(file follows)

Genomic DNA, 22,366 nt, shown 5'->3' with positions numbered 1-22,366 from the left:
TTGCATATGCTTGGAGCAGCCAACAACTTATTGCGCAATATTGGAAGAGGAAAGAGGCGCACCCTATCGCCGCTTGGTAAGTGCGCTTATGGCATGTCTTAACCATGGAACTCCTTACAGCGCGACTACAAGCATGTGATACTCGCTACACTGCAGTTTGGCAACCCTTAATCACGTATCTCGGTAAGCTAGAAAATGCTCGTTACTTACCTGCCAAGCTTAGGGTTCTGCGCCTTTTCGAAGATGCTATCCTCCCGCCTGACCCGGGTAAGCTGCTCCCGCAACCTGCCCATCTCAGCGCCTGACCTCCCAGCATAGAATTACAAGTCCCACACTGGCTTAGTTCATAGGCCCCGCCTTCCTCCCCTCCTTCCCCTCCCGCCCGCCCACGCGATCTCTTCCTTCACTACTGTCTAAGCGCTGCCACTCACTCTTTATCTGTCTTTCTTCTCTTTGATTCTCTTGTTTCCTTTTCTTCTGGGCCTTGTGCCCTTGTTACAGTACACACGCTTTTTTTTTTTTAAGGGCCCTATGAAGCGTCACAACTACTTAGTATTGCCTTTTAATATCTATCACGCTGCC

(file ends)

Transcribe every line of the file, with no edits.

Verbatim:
Genomic DNA, 22,366 nt, shown 5'->3' with positions numbered 1-22,366 from the left:
TTGCATATGCTTGGAGCAGCCAACAACTTATTGCGCAATATTGGAAGAGGAAAGAGGCGCACCCTATCGCCGCTTGGTAAGTGCGCTTATGGCATGTCTTAACCATGGAACTCCTTACAGCGCGACTACAAGCATGTGATACTCGCTACACTGCAGTTTGGCAACCCTTAATCACGTATCTCGGTAAGCTAGAAAATGCTCGTTACTTACCTGCCAAGCTTAGGGTTCTGCGCCTTTTCGAAGATGCTATCCTCCCGCCTGACCCGGGTAAGCTGCTCCCGCAACCTGCCCATCTCAGCGCCTGACCTCCCAGCATAGAATTACAAGTCCCACACTGGCTTAGTTCATAGGCCCCGCCTTCCTCCCCTCCTTCCCCTCCCGCCCGCCCACGCGATCTCTTCCTTCACTACTGTCTAAGCGCTGCCACTCACTCTTTATCTGTCTTTCTTCTCTTTGATTCTCTTGTTTCCTTTTCTTCTGGGCCTTGTGCCCTTGTTACAGTACACACGCTTTTTTTTTTTTAAGGGCCCTATGAAGCGTCACAACTACTTAGTATTGCCTTTTAATATCTATCACGCTGCC